Socialist Action (SA) has apparently not inherited Jack Barnes' talent for storytelling. Mr. Barnes' convention reports are masterful exercises in persuasive, sentimental argument, aimed primarily at comrades, but readable by a larger public. Importantly, he gets his facts mostly right. By contrast, SA's documents are sloppy, full of over-the-top claims that seem unlikely to be true.
The piece in question is about Europe's economy. The lede sets the tone.
Capitalism’s offensive against the world’s working class—which gathered momentum as a consequence of the major economic recession that began in late 2007—continues unabated. Even in the major industrial nations, the ruling class has been waging an all-out struggle to make working people shoulder the debilitating effects of the economic crisis.The premise is completely wrong. Capitalists make money by selling better products at lower prices to more people. How can that be interpreted as an "offensive against the world's working class?" Quite the contrary, capitalism enriches all of us. Perhaps Mr. Schreiber has purchased the new iPhone 6, or maybe he recently flew on the Boeing Dreamliner airplane, or perhaps like me he takes statins for high cholesterol. Maybe he just bought a car with intelligent cruise control. And he certainly posts articles on to the web. My family buys fresh blueberries in January, imported from Chile. They're no more expensive than the blueberries we buy in the summer imported from New Jersey.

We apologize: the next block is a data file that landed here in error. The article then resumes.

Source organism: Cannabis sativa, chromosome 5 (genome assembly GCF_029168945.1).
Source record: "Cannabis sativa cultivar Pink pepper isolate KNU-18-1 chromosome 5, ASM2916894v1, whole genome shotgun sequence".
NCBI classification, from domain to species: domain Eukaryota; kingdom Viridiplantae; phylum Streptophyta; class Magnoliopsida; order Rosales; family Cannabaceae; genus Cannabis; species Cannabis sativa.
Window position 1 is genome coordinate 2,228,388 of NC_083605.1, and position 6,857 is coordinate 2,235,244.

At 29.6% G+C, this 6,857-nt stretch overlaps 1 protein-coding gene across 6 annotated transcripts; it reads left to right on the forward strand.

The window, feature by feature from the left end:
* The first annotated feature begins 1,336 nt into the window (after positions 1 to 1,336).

Gas prices are down by 20%. My wife is flying half-way round the world for less money than it cost her three years ago. Even food prices are starting to go down.
How can this guy claim that we're all getting poorer and keep a straight face? There's no way.
Well, there is a way, and of course it involves Greece--a cherry-picked example if there ever was one. German capitalists (evil bastards) sold the Greeks a bunch of new Mercedes on credit--money that now needs to be paid back. Mr. Schreiber doesn't give German workers any credit for building fine motorcars for Greek drivers, but now complains when they want to get paid for it. The problem is the Greeks want a free lunch (or at least a free Mercedes).
So I'll grant Mr. Schreiber that bit of his argument--people in Greece are poorer now than they were ten years ago. But if this is argument by cherry-picking, then I can pick cherries better than he can. The country with the largest proven reserves of crude oil is--wait for it--Venezuela. By all rights it should be a wealthy place.
Yet Venezuela, once the darling of the American Left, has destroyed its oil industry. Today the oil fields have gone to rot, with infrastructure lying in ruins. Venezuelans are much poorer today than they use to be. There are shortages of toilet paper and milk, along with most other consumer products. Caracas has one of the highest crime rates in the world.
Mr. Schreiber's article contains some glaring contradictions. In one paragraph, he complains on behalf of European heating oil refiners that the market is completely glutted, in part by imports of American oil and gas. Accordingly, in Italy 3500 jobs are at risk.
The very next paragraph, however, claims that "imperialist powers" are falling all over themselves to invest in Ukraine, which "might have the fourth largest deposits of frackable shale gas in the world." Go figure. Why would they do that if there's a huge glut of oil and gas on the market? This is what happens when you cherry-pick factoids and have no understanding of underlying economic principles.